NetWellness is a global, community service providing quality, unbiased health information from our partner university faculty. NetWellness is commercial-free and does not accept advertising.
Sunday, December 4, 2016
RE: Shin Splints
I have asked the question below before and thank you for the answer. I stoped my walks for a week and my shin felt ok so I went back to my walks again and not as much and slower. But my shin is started to hurt again. I can`t go for my regular walks becuase sith in five minutes my shin hurts. It has been about a month and my shin is not getting any better. It gets so tigh it feels like a rock. Should I do any thing different now or see my doctor now?
Question: I started back walking and I know now that it was to much and too fast too soon. I also have RA so I needed to take it even slow just coming off a big long flare. But I didn`t. Now I got pain when I walk about 4 inches from my ankle and almost straigt down from my toe next to my little toe. It hurts to first walk on it and the more I walk the less pain there is but the pain comes back once I stop walking on it. Is that where you normaly find the pain from shin splints and what is the normal course of treatment?
Answer: Hello and thank you for your inquiry at Netwellness. Traditionally shin splints or medial tibial stress syndrome (MTSS) occurs a little higher than you are describing and localizes over that medial tibia (shin bone). Common causes for MTSS are tight calf muscles (gastrocnemius and soleus), weak posterior tibialis, and overuse of some sort (running volume and surface).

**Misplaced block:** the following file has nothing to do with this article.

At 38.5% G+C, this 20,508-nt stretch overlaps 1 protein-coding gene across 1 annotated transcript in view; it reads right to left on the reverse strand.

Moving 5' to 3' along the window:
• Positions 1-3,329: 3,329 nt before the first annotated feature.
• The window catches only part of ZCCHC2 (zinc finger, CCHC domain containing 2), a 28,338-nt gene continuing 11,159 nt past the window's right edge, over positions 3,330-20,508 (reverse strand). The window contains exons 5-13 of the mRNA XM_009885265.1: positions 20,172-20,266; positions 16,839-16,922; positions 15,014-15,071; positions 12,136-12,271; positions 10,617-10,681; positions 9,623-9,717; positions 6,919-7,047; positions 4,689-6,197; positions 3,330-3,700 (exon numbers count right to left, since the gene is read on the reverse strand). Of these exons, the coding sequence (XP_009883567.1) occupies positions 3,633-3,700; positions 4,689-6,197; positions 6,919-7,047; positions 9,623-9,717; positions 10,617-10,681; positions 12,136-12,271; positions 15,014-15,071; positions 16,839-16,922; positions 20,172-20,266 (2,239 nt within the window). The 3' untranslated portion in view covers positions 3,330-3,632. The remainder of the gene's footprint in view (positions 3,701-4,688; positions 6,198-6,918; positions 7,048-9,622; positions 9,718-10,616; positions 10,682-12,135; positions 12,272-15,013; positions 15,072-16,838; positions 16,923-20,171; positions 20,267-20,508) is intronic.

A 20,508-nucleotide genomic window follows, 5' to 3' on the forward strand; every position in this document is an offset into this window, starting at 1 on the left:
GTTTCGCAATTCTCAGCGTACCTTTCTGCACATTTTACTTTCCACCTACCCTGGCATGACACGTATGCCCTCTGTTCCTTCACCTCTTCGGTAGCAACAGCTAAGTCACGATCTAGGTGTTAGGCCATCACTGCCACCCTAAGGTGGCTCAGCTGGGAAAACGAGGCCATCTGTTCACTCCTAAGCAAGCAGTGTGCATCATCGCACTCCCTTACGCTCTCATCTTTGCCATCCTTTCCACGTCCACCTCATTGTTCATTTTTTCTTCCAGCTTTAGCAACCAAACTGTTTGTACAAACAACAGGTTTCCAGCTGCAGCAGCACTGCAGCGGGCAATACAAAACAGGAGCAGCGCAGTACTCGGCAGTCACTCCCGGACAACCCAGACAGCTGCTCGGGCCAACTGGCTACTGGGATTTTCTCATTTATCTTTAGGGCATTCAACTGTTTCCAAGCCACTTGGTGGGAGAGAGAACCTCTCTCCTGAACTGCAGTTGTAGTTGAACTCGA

For the described conditions, common treatments involve stretching, icing after activity, evaluating foot mechanics and possibly modifying activity level/conditions.
A potential cause for your discomfort may be arising from your tibialis anterior and or toe extensors. With activity, these muscles become sore. However, as you progress through activity and the muscle is working through a normal range, the discomfort can subside. You may want to follow up with your physician due to your medical history and to rule out any mechanical and or neurological conditions.
Thanks for using NetWellness. If your conservative treatments and rest have not helped your shins I would say that it is definitely time see a Sports Medicine Physician. Hope you can get back to walking soon!
Courtney D Siegel, MEd, ATC
Assistant Athletic Trainer
Instructor of Athletic Training
College of Medicine
The Ohio State University